While South Africa’s laws are progressive,
their implementation often leaves gaps arising from the real challenges that women face.
Cabinet’s recent approval of the submission to Parliament of the Recognition of Customary Marriages Amendment Bill of 2019 is just one of the ways in which this is being addressed.
The Bill brings Section 7(1) and (2) of the Recognition of Customary Marriages Act (RCMA) 1998 (Act 120 of 1998) in line with the Constitutional Court’s judgment in 2017,
which declared the sections constitutionally invalid as they discriminated unfairly against women in customary marriages.
Addressing a post-Cabinet media briefi ng in Cape Town recently, the Minister in the Presidency,
Jackson Mthembu, explained that the Bill provides for equal treatment of women in pre-Act monogamous and polygamous customary marriages.
“The amendments eliminate the gender-based discrimination in polygamous marriages entered into before the commencement of the RCMA of 1998. Spouses will now have joint and equal proprietary rights over marital property,” Mthembu said.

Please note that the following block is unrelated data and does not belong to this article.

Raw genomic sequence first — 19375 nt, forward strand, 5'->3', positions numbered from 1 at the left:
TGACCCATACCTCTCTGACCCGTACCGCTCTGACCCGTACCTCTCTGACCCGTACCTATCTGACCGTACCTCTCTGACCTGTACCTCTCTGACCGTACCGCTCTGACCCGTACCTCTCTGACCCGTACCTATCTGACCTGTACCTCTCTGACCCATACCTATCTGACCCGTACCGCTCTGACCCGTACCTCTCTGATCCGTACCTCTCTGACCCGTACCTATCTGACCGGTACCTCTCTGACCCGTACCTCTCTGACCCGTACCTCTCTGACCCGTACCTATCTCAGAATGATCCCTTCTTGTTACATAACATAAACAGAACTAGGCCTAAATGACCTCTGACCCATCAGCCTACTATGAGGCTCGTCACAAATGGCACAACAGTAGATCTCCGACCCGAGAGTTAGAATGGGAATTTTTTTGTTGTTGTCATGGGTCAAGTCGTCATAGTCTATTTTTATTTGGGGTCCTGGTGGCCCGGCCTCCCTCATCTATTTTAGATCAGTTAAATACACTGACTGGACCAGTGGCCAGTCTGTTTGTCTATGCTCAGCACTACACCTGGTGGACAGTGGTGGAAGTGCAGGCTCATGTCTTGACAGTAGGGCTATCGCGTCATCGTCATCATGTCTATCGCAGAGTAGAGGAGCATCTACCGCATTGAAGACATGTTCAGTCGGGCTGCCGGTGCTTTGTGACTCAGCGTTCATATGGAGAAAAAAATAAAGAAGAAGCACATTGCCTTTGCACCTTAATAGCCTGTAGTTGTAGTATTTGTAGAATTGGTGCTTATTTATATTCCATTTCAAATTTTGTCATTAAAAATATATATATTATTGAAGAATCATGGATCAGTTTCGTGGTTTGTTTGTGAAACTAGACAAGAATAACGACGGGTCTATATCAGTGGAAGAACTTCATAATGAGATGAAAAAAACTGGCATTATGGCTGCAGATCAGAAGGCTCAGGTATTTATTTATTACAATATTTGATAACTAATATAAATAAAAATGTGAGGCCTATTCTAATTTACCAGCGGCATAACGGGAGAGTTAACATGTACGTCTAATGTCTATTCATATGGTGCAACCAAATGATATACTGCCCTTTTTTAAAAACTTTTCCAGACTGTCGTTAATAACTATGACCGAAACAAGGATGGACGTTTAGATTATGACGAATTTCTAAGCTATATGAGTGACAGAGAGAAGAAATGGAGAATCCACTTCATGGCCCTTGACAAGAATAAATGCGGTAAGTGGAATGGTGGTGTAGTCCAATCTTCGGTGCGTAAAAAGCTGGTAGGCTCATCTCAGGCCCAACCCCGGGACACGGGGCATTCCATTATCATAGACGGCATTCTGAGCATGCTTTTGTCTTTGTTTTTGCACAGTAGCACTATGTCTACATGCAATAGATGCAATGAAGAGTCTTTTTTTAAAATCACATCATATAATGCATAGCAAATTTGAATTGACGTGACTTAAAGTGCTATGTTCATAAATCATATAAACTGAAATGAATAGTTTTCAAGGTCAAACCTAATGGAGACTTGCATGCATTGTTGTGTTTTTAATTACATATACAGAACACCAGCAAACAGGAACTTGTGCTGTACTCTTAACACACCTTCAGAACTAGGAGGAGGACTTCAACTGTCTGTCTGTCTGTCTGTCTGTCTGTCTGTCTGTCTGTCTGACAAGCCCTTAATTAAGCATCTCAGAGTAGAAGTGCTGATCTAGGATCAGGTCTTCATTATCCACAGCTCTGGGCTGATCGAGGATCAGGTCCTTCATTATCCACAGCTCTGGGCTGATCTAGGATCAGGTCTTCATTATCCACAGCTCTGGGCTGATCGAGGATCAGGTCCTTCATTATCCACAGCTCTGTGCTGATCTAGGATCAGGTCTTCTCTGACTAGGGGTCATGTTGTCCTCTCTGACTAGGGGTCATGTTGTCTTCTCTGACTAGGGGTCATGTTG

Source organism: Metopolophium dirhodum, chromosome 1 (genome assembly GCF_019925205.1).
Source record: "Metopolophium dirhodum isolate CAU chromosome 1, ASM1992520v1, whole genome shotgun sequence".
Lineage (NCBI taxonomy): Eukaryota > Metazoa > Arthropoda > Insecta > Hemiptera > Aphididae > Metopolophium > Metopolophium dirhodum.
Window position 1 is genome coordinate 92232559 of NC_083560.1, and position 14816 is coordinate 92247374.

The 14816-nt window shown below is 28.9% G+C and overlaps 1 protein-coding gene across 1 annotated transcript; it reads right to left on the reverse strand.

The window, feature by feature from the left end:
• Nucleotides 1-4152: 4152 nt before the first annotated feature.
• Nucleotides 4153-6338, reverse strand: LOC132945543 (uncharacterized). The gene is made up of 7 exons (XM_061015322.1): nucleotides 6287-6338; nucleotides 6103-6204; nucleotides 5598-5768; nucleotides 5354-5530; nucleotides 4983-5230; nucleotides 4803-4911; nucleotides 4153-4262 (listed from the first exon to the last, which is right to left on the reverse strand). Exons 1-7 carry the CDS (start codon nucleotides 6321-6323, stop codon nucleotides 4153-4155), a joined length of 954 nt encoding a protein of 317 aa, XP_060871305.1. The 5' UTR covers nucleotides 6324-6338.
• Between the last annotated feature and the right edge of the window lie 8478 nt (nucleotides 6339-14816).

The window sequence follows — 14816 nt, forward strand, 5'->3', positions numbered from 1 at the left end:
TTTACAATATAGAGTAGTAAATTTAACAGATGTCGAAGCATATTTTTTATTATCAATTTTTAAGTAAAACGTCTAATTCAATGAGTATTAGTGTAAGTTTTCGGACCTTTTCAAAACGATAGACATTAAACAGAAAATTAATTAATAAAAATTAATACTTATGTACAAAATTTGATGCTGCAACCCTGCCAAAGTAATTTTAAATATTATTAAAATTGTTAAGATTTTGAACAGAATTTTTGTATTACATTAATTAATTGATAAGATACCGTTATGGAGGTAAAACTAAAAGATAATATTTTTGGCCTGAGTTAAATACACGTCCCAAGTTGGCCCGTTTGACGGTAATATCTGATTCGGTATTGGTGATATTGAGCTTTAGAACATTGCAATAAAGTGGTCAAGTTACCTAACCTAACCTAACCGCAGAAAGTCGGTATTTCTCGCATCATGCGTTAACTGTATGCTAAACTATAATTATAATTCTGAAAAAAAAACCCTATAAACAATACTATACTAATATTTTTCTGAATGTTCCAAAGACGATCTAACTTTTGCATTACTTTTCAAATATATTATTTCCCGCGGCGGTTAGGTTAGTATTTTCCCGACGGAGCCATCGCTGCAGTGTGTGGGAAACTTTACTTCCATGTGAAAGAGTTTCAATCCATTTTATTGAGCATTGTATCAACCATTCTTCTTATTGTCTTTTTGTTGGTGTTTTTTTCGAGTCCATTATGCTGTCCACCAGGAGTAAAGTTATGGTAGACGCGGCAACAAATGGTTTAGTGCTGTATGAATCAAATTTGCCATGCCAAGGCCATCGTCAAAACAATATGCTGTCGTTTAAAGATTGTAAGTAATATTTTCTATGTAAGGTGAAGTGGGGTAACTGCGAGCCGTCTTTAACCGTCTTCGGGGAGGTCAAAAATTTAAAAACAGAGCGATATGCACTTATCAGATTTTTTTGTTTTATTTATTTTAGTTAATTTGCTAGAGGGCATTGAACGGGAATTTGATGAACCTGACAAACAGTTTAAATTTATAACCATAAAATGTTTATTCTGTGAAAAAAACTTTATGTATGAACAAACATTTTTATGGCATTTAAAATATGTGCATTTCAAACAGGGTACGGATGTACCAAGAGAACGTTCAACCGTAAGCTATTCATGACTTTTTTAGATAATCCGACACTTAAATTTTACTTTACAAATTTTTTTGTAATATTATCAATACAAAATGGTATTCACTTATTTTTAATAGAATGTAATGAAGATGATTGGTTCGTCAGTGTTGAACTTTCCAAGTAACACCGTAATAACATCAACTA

This means that husbands will no longer have exclusive proprietary rights over marital property to the detriment of their wives.
Children can also benefi t, as they will be able to inherit from their mother as well.
Register marriages timeously The RCMA became law on 15 November 2000.
It recognises all customary marriages that were valid under customary law, including marriages that were regarded as invalid by the Black Administration Act.
In terms of section 4(3)(a) of the Act, customary marriages entered into before the commencement
of the Act − which were not already registered in terms of any other law − had to be registered within 12 months of the commencement of the Act.
Section 4(3)(b) of the Act states that marriages entered into after the commencement of the Act, must be registered within three months of the marriage.
The period in which customary marriages could be registered, in terms of both of these sections of the Act, was then extended until 31 December 2016.
On 30 November 2017 the Constitutional Court handed down judgment in the Ramuhovhi case.
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